Alternate VFD powering scheme.

I'm curious as to why so many people chose to power VFDs with such high voltages. I've been able to power mine two ways:

Method 1) (As typically used in "Kit" form electronics) is to power the filament with +2-5v and have the segments powered with 60-90v, depending on tube spec. (I'm not considering the grids at this point)

Method 2) the tubes themselves are designed to be operated with a negative bias on the filament, i.e. the two filament lines get ground and -2-5v. Then, the segments only need about +12-16v to light up. It has been my experience that the negative bias option makes the tubes last longer and shine brighter.

The theory is based on the fact that when you heat the filament, electrons are excited (This is the principle behind the electron gun in the back of a CRT as well as an electron microscope) and given off, thereby being freed from the tungsten of the filament. If the filament is biased with positive voltage, then the electrons are attracted to it, requiring a greater force to pull them the distance to the segments. (The force is proportional to the distance squared- the physics is based on the electric force between the particles, and is calculated by F=kQq/r^2 where F is the force, k is a constant, Q and q are the charges of the particles, and r is the distance between them) By biasing the filament negatively, you impart a "Push" to the electrons to get them going, as once they are liberated, they are repelled by the negative bias, and head towards the segments.

Another advantage is that you don't get brightness shift from one side of the display to the other, as often happens in positively biased tubes.

As for powering it, I've found that using an AC adapter as opposed to a DC adapter, do the rectification on the board and pull the negative side of the bridge rectifier. It's a few extra components, but reduces the need for the step-up circuit.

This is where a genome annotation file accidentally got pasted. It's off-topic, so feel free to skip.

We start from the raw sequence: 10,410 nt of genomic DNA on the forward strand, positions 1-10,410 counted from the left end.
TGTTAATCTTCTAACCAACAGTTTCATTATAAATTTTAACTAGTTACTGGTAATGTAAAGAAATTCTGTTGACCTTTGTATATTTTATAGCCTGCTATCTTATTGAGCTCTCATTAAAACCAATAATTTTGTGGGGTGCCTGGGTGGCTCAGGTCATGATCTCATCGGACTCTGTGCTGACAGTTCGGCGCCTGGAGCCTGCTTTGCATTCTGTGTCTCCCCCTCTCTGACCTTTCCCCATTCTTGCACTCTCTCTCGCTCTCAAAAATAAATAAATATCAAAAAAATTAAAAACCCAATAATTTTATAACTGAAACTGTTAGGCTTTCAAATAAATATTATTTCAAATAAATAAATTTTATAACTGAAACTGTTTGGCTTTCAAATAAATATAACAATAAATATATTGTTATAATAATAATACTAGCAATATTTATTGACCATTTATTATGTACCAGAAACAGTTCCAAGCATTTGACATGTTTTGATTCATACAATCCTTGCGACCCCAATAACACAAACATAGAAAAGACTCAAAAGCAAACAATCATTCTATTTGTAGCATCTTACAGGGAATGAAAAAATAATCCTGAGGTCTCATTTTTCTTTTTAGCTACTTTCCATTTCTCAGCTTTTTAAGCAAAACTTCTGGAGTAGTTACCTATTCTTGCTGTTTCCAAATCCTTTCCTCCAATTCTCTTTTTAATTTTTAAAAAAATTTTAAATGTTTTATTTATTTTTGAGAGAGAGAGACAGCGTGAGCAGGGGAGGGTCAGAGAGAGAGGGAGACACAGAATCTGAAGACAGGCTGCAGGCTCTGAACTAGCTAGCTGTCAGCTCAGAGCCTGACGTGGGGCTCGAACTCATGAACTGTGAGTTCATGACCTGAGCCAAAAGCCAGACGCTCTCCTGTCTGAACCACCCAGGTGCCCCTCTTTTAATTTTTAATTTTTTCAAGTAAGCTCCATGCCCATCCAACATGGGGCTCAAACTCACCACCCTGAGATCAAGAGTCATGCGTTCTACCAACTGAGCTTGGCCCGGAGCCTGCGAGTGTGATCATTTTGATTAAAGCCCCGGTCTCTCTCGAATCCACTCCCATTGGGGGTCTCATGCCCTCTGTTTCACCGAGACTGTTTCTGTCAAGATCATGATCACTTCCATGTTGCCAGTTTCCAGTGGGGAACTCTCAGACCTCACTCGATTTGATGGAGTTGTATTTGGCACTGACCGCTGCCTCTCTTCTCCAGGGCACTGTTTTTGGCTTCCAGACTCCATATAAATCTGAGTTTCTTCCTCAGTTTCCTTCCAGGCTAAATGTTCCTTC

--Justin.

Disclaimer: I am not an electronics engineer by any stretch of the imagination, I am a physicist. I base my statements on my own experience and research, as well as the physics involved, not on electronics literature.
kraftphysics

Posts: 4
Joined: Fri Oct 09, 2009 12:47 am

Re: Alternate VFD powering scheme.

you can light it with 12V just fine with static drive, but you cant multiplex them at that voltage
http://www.noritake-elec.com/vfd_technology_an.htm

Posts: 12151
Joined: Thu Apr 06, 2006 4:21 pm
Location: nyc

Re: Alternate VFD powering scheme.

I've read that document, and it only says that in static mode, you can power it with 10-12v, but it doesn't say that you can't multiplex at lower voltages. According to the physics (And my basic setup here in my lab- not high speed multiplexing, it blinks visibly...), you should be able to maintain a +12v on all grids except the one you are iluminating, and then ground the one you want to see. Just inverse the multiplexing signal.

I don't want to seem difficult, I'm just trying to bridge theory and practice here... :)

--Justin.
kraftphysics

Posts: 4
Joined: Fri Oct 09, 2009 12:47 am